- Progressive degeneration of the seminiferous epithelium.
- Negative effect on testicular endocrine function (reductions in testosterone synthesis by Leydig cells).
- Alteration of protein metabolism in the testicle’s tissue.
- Reduction in Sertoli cell function.
The aforementioned pathology is what leads to problems in the quantity and motility of the sperm.
Figure 6: A. Normal venous blood flow with normal function of germ and Leydig cells with sufficient production of spermatozoids and testosterone. B. Reverse venous blood flow with increased scrotal temperature and hypo-oxygenation leading to decreased spermatozoa production and downregulation of intrinsic testosterone stimulation of spermatogenesis.
It is enough for one testicle (mainly the left) to be subject to the aforementioned chain reaction, as the following effects can also modify the other testicle’s function. There is a greater risk of varicocele occurring after puberty, especially between the ages of 15-30.
Complications of Varicocele
The main complications of varicocele are:
1. Shrinkage of the relevant testicle (atrophy): The testicle contains the tubes with the seminal epithelium, in which sperm production takes place. When these tubes are subject to deterioration due to varicocele, the testicle shrinks and becomes soft. It is not entirely clear as to why there is a shrinkage of the testicle, but the malfunction of the valve allows blood to stagnate in the seminal veins. This results in the creation of a number of factors, such as:
- Reduced delivery of oxygen to the tissues.
- Increase of oxidative stress products.
- Increased pressure on the inner tubes.
- Reduction of the intra-testicular endocrine function and endogenous regulation.
All of the above contribute towards the destruction of the seminal epithelium.
2. Infertility (sterility): Testicular veins that function normally help maintain a certain/specific low temperature in the seminal artery. This creates the optimal conditions for sperm production. When the normal blood flow is blocked, as it happens with varicocele, the temperature increases. This results in a negative effect on the level of the seminiferous epithelium. Ultimately, this leads to a reduction of the germinal epithelium’s functional capability and leads to regression.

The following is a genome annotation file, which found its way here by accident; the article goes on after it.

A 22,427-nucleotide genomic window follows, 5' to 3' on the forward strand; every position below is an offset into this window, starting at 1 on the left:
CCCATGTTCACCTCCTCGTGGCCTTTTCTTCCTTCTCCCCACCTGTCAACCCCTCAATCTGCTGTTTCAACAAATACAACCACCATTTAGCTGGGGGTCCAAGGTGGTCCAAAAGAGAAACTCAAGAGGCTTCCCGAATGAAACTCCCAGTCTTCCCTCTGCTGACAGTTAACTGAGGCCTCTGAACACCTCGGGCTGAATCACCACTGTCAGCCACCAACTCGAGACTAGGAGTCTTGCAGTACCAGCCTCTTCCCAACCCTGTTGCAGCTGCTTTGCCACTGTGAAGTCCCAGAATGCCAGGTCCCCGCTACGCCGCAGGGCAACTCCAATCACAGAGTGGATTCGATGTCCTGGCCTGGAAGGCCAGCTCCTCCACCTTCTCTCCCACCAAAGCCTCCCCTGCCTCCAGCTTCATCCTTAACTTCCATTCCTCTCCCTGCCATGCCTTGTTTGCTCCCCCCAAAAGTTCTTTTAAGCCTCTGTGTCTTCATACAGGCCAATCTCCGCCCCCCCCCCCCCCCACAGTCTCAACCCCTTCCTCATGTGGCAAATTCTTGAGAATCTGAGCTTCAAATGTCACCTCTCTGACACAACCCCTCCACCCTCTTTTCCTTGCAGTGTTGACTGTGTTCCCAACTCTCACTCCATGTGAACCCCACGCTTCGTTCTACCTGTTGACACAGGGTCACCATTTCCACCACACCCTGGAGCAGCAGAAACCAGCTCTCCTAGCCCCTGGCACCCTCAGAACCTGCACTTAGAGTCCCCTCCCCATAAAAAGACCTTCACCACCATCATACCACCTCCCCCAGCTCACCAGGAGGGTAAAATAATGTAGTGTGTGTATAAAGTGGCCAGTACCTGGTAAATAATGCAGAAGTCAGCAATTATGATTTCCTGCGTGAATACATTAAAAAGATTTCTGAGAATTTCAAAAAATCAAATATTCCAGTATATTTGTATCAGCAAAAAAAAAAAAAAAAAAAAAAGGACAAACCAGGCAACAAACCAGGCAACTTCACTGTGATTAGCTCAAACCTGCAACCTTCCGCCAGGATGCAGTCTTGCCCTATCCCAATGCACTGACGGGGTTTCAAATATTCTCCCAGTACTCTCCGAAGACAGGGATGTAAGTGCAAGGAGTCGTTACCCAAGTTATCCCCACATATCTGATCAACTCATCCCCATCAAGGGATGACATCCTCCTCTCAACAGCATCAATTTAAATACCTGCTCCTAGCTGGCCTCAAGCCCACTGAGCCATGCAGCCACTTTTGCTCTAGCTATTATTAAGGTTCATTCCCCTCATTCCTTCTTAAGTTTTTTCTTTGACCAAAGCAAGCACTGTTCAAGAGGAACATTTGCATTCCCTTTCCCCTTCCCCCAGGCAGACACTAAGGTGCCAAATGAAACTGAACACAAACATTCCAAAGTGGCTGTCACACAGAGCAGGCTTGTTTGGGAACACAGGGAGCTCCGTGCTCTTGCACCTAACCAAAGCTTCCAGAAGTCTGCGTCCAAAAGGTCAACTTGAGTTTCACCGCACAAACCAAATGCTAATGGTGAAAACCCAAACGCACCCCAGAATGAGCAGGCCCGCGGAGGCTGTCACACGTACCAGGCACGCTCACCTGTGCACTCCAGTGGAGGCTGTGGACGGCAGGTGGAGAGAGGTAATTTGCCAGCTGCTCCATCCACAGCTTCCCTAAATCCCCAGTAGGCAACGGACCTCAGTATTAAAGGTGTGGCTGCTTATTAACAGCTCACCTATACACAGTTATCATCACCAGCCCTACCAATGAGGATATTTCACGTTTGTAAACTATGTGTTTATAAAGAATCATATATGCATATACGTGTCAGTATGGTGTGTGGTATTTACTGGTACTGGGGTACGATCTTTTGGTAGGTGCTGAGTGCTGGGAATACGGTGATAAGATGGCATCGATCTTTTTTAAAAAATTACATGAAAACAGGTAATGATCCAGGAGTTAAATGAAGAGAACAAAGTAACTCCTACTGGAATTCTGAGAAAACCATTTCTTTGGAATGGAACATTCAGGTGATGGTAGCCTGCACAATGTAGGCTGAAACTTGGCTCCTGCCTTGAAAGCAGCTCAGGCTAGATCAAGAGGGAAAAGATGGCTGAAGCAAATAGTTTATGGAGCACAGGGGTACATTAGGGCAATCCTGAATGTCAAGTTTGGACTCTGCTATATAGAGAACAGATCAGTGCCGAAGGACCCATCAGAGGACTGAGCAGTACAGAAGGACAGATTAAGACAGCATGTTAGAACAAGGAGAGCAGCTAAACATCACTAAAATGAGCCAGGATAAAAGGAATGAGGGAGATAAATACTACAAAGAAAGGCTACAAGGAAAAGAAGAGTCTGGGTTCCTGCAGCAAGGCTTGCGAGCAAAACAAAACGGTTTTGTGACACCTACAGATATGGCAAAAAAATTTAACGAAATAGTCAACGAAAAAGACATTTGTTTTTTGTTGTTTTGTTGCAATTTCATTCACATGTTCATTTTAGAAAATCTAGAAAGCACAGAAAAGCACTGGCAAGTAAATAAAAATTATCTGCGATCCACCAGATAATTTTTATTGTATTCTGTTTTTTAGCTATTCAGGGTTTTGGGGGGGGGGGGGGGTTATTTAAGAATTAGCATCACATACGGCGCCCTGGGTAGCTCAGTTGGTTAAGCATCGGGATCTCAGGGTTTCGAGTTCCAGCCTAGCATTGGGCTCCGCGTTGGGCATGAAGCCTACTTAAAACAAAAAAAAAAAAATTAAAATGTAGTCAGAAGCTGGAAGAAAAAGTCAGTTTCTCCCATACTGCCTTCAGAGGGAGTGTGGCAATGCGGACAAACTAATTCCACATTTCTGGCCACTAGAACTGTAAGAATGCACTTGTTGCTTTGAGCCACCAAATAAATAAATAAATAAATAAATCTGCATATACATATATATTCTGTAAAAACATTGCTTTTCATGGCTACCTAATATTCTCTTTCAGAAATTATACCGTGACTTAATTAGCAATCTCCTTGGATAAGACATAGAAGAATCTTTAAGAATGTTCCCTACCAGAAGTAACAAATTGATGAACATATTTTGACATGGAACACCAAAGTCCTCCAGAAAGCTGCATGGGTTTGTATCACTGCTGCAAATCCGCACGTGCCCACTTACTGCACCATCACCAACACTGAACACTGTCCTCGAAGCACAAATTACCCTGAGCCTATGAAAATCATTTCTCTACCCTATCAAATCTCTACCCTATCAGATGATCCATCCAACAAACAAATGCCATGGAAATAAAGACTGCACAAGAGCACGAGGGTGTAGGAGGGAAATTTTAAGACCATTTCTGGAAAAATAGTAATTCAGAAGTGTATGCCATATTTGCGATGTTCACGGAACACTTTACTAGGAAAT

3. Epididymal inflammatory changes: Due to the chronic temperature elevation in the epididymal tube, the storage capacity of sperm reduces. This results in decreasing of the sperm count and the quality of the ejaculate.
Tests & Diagnosis of Varicocele
Clinical examination: In the clinical physical examination, the doctor usually finds a spiral mass which is not painful when palpated. This gives the impression of a ”bag of worms” to the examining doctor and happens when it is sufficiently dilated. This usually happens in third grade varicocele. As part of the process, the patient takes a deep breath which applies a downward pressure. Thus, the already-expanded veins will become more visible which helps with the diagnosis.
Ultrasound imaging: The doctor takes ultrasound images using a special ultrasound probe of high sensitivity. This requires a urologist who is additionally specialized in ultrasonography of the urogenital system. Through this exam, the doctor can discover the existence and extent of anatomical damage to the venous plexus and the reflux dysfunction of the venous flow. This will simultaneously confirm or exclude the existence of any other possible causes that may be responsible for any discomfort in the area.
Figure 7: A. Ultrasound image which shows the dilated veins of the pampiniform plexus with diameter more than 0.20cm during the Valsalva maneuver. B. Colour Doppler image showing the reverse venous blood flow by demonstrating multiple “serpentine” vascular channels within the scrotum, which become prominent after Valsalva maneuver.
Treatments of Varicocele
Patients should treat their varicoceles when there is:
- Severe and chronic pain and medication doesn’t help.
- A testicle has been subject to shrinking (compared to the other testicle).
- Caused abnormalities in sperm resulting in the person being infertile or sterile.
- Enlargement of the varicocele to a degree that is prominently visible to the naked eye.
Although varicocele often develops at a young age, it is not completely clear when it should be operated on. Unless the aforementioned signs appear, surgery can be avoided.
Methods of surgical treatment
A. Microsurgical Varicocelectomy